Staff Publications

Staff Publications

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    'Staff publications' is the digital repository of Wageningen University & Research

    'Staff publications' contains references to publications authored by Wageningen University staff from 1976 onward.

    Publications authored by the staff of the Research Institutes are available from 1995 onwards.

    Full text documents are added when available. The database is updated daily and currently holds about 240,000 items, of which 72,000 in open access.

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Record number 438258
Title Congruent Strain Specific Intestinal Persistence of Lactobacillus plantarum in an Intestine-Mimicking In Vitro System and in Human Volunteers
Author(s) Bokhorst-van de Veen, H. van; Swam, I. van; Wels, M.; Bron, P.A.; Kleerebezem, M.
Source PLoS One 7 (2012)9. - ISSN 1932-6203
DOI http://dx.doi.org/10.1371/journal.pone.0044588
Department(s) Microbiological Laboratory
Host Microbe Interactomics
WIAS
Publication type Refereed Article in a scientific journal
Publication year 2012
Keyword(s) human gastrointestinal-tract - probiotic lactobacilli - cluster-analysis - healthy-adults - life-style - identification - genes - survival - colonization - diversity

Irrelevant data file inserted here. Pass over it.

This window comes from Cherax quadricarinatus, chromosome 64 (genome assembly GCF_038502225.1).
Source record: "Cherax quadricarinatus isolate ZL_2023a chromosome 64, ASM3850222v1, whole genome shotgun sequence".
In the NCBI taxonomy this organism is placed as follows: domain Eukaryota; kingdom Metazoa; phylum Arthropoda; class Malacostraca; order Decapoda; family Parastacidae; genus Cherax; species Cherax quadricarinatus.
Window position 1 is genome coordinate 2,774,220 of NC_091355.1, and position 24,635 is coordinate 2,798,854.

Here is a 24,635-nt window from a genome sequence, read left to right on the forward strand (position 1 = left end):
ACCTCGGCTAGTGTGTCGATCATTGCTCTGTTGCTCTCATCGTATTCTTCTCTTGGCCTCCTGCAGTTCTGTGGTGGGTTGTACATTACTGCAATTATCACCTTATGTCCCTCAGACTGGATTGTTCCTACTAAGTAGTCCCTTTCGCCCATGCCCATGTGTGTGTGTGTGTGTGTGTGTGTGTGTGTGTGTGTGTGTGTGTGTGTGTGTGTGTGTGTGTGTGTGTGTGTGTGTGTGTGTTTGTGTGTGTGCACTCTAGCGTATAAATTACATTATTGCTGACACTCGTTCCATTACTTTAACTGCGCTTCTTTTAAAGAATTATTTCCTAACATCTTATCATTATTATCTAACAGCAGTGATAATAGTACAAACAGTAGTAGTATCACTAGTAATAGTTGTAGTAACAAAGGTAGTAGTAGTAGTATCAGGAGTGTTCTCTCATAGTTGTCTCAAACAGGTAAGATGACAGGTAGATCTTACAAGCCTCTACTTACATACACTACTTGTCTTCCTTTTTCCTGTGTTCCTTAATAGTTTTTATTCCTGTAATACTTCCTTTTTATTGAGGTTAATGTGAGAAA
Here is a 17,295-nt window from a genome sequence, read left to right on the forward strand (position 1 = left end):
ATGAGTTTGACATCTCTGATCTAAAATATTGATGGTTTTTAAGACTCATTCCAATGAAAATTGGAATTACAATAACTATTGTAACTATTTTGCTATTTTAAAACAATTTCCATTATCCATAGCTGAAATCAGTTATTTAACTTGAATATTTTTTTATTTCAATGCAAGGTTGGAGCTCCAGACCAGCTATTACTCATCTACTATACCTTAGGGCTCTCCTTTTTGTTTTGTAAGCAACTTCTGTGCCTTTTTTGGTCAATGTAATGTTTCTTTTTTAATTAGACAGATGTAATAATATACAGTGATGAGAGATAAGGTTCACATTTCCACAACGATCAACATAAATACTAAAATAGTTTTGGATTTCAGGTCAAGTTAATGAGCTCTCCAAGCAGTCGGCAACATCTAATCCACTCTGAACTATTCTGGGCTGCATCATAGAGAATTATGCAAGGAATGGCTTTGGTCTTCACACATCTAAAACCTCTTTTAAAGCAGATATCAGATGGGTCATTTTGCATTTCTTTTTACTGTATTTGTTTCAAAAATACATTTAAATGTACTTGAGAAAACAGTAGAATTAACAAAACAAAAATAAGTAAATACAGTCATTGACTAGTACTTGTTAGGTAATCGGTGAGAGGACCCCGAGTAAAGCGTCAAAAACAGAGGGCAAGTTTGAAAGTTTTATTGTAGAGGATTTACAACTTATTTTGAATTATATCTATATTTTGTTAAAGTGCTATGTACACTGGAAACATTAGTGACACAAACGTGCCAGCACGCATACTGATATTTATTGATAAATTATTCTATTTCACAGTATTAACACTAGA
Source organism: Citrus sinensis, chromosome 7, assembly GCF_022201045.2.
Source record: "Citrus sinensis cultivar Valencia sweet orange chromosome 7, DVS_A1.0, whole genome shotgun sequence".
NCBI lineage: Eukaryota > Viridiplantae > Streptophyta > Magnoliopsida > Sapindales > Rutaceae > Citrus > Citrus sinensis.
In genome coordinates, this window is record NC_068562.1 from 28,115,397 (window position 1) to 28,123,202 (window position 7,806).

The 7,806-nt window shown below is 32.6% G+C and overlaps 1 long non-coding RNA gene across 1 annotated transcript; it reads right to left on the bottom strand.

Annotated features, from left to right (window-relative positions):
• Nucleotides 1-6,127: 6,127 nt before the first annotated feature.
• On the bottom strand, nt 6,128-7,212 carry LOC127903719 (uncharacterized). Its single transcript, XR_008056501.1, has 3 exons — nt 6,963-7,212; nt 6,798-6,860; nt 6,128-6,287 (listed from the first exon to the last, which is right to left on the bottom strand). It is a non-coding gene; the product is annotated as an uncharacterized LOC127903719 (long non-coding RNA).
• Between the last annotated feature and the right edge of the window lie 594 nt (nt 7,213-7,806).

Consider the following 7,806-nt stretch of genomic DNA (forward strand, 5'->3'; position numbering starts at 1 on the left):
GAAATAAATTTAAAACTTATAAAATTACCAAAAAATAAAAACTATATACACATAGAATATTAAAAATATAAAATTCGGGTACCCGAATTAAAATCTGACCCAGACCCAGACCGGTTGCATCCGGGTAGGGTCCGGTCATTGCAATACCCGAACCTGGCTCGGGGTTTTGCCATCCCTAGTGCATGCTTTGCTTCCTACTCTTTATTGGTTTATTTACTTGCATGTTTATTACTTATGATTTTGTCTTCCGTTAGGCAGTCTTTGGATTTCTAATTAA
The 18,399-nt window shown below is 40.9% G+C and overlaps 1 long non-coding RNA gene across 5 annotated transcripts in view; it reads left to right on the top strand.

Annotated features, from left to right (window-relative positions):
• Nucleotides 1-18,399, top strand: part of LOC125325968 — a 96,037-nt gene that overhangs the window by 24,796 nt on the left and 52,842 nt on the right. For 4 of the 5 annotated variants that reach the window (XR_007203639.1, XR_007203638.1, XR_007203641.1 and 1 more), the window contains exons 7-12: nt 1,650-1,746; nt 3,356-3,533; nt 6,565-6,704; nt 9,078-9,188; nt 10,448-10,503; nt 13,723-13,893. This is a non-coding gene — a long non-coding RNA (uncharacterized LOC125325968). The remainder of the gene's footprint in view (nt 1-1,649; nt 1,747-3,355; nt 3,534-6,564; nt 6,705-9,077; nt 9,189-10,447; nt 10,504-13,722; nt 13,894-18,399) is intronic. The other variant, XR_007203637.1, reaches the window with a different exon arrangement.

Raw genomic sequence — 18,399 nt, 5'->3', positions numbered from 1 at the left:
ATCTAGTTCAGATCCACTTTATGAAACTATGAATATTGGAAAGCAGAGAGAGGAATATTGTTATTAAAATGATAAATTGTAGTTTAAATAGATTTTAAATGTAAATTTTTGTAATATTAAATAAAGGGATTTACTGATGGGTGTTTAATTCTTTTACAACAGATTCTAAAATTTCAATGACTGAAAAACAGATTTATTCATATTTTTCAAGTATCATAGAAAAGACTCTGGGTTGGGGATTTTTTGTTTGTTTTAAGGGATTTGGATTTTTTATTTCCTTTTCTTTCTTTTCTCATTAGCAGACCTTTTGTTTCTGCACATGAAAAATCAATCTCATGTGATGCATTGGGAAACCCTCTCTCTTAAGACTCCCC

Abstract BACKGROUND: An important trait of probiotics is their capability to reach their intestinal target sites alive to optimally exert their beneficial effects. Assessment of this trait in intestine-mimicking in vitro model systems has revealed differential survival of individual strains of a species. However, data on the in situ persistence characteristics of individual or mixtures of strains of the same species in the gastrointestinal tract of healthy human volunteers have not been reported to date. METHODOLOGY/PRINCIPAL FINDINGS: The GI-tract survival of individual L. plantarum strains was determined using an intestine mimicking model system, revealing substantial inter-strain differences. The obtained data were correlated to genomic diversity of the strains using comparative genome hybridization (CGH) datasets, but this approach failed to discover specific genetic loci that explain the observed differences between the strains. Moreover, we developed a next-generation sequencing-based method that targets a variable intergenic region, and employed this method to assess the in vivo GI-tract persistence of different L. plantarum strains when administered in mixtures to healthy human volunteers. Remarkable consistency of the strain-specific persistence curves were observed between individual volunteers, which also correlated significantly with the GI-tract survival predicted on basis of the in vitro assay. CONCLUSION: The survival of individual L. plantarum strains in the GI-tract could not be correlated to the absence or presence of specific genes compared to the reference strain L. plantarum WCFS1. Nevertheless, in vivo persistence analysis in the human GI-tract confirmed the strain-specific persistence, which appeared to be remarkably similar in different healthy volunteers. Moreover, the relative strain-specific persistence in vivo appeared to be accurately and significantly predicted by their relative survival in the intestine-mimicking in vitro assay, supporting the use of this assay for screening of strain-specific GI persistence.
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